Hellraiser is a 1987 horror film, based on a novella, “The Hellbound Heart”, by Clive Barker, and the film was also written and directed by Barker.
For the notoriety attached to the Hellraiser franchise, there’s very little of the hyper-sadomasochistic Cenobites and their apparent leader, the iconic Pinhead, in the first film. The Cenobites are a background threat to the main action. They appear in only a few scenes, and there’s little exploration of what they’re about.
Hellraiser is a Gothic haunted house story. Frank, a man said to have spent his life in hedonism, acquires a mysterious box. This brief scene is set in an unspecified Middle Eastern country, once again linking deviant sexuality with the Orient.
Back home in the abandoned house where he has been squatting, Frank opens the puzzle box. Hooked chains reach out and bind him. The Cenobites appear, tear him apart and rebuild him into an art exhibition, then disappear.
Sometime later, Frank’s brother Larry takes possession of the house, along with his wife Julia. There’s a lot of tension between husband and wife, and between Julia and Larry’s daughter Kirsty. In flashbacks, we learn that Julia had a torrid affair with the domineering, aggressive Frank before his disappearance.
When moving in, Larry gashes his hand open on a nail and drips the blood on the floor of the attic where Frank summoned the Cenobites. This is enough to bring Frank into a kind of half-life, only a portion of his living body.
Julia discovers this and at Frank’s behest, starts seducing men and luring them back to the attic where she kills them and Frank consumes them, rebuilding his body step by step.
It would be easy, and incorrect, to see Julia as just Frank’s minion. For most of the story Frank is so limited and dependent on her that she becomes the primary character. It’s also clear while she’s doing this for Frank, she’s acting on her own desires. Supposedly, when the crew were struggling to come up with a good title, a 60-year-old female crew member called it, “What a woman will do for a good screw.” It’s kind of odd that a franchise known for S&M imagery began with a story mainly about a middle-aged woman wanting to get laid.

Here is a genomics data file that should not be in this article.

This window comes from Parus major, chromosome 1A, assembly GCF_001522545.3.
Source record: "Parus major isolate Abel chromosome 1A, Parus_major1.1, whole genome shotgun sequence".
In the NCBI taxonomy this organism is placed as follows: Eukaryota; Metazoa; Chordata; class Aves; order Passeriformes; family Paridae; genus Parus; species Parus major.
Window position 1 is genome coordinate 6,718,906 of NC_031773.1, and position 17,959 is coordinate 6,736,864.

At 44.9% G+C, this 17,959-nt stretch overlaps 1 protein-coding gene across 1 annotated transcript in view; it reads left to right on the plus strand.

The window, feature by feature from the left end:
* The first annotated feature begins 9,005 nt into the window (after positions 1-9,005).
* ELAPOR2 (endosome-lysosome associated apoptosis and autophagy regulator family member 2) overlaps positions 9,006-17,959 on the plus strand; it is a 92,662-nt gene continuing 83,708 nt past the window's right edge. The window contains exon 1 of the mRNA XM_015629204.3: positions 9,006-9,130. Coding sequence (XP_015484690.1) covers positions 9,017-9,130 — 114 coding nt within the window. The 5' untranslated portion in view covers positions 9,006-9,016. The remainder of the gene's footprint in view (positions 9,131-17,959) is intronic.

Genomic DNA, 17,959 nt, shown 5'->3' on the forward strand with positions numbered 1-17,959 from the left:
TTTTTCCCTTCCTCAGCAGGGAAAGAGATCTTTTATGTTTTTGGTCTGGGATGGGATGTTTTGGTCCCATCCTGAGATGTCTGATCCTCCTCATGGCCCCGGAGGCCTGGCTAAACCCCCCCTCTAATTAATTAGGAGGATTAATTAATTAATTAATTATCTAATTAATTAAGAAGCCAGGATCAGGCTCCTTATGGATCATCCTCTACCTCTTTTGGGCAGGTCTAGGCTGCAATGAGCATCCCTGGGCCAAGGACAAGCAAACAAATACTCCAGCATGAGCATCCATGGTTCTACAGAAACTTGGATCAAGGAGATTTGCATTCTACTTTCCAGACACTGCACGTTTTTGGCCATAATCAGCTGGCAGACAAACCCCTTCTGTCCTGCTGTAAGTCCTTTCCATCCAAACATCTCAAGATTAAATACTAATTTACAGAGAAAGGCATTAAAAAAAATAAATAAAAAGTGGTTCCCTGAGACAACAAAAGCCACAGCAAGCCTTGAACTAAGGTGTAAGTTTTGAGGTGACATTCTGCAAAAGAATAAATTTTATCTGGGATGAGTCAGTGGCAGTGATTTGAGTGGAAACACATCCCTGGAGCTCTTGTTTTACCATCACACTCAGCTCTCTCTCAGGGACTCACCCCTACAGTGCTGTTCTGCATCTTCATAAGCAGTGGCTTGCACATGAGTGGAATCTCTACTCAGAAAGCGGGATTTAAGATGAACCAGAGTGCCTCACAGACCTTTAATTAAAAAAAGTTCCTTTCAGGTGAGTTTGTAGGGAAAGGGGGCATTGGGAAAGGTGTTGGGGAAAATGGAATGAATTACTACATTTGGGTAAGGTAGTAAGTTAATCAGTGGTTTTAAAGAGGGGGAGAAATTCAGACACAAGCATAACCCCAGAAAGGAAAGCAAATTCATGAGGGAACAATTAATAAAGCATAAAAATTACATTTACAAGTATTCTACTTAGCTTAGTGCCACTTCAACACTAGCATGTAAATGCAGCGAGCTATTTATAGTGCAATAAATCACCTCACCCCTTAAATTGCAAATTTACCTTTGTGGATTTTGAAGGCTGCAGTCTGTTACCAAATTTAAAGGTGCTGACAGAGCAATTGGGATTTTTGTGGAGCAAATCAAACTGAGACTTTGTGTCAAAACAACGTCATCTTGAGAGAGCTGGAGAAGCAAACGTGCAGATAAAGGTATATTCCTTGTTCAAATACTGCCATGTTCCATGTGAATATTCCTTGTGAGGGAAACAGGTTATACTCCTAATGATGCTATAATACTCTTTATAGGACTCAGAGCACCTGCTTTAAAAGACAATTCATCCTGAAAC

At this point, Frank shows the box to Julia and explains why he acquired and opened the box.
Frank: “It opens doors.”
Julia: “What kind of doors?”
Frank: “Doors to the pleasures of heaven or hell. I didn’t care which. I thought I had gone to the limits. I hadn’t. The Cenobites gave me an experience beyond limits. Pain and pleasure indivisible.”
Their plan goes wrong because Kirsty stumbles into this scene, grabs the box, and runs. Stuck in a hospital, she opens the box and encounters the Cenobites and other monsters.
Pinhead: “The box. You opened it. We came.”
Kirsty: “It’s just a puzzle box.”
Pinhead: “Oh, no. It is a means to summon us.”
Kirsty: “Who are you?”
Pinhead: “Explorers in the further regions of experience. Demons to some. Angels to others.”
Kirsty: “It was a mistake. I didn’t mean to open it. It was a mistake. You can go to Hell!”
Female Cenobite: “We can’t. Not alone.”
Pinhead: “You solved the box. We came. Now you must come with us to taste our pleasures.”
Kirsty: “Go away and leave me alone.”
Pinhead: “Oh, no tears, please. It’s a waste of good suffering.”
Kirsty makes a deal with Cenobites that she can find Frank, the only one to escape them. This sends her back to the house, where she finds that Frank is wearing her father’s skin like a suit. In the final confrontation, Kirsty uses the box to summon and dismiss the Cenobites, taking Frank with them.
Part of what made the Hellraiser mythos interesting was the idea that the Cenobites had nothing to do with conventional Judeo-Christian morality. They want to be the way they are, and do what they do. What they offer is neither punishment nor reward, just an experience to choose. The people they abduct are apparently drawn to what the box represents. Frank is just a guy who chickened out on the deal and wanted out. For someone who supposedly knew the limits of pain and pleasure, he couldn’t keep up with the Cenobites.
This is also where things get muddled. For instance, what dark desires are lurking in Kirsty that makes her a suitable candidate for the box? All she seems to want is to hang out with her boyfriend; they even sleep in separate beds. Julia seems like a much better prospect.
In the original novella by Barker, “The Hellbound Heart”, this is subject is somewhat explored, but the film does little with this idea. What’s left is a conventional ghost story with a bit of kinkiness around the margins.
Like From Beyond, Hellraiser implies that sadomasochism is a step on the road to hell, a state of being that is both terrifying and seductive.
From what I understand, the film rights to Hellraiser are owned by a company that keeps putting out cheap sequels (which are standard demon stories) every few years so they don’t have to release the rights. Barker himself hasn’t had any involvement since the fourth installment.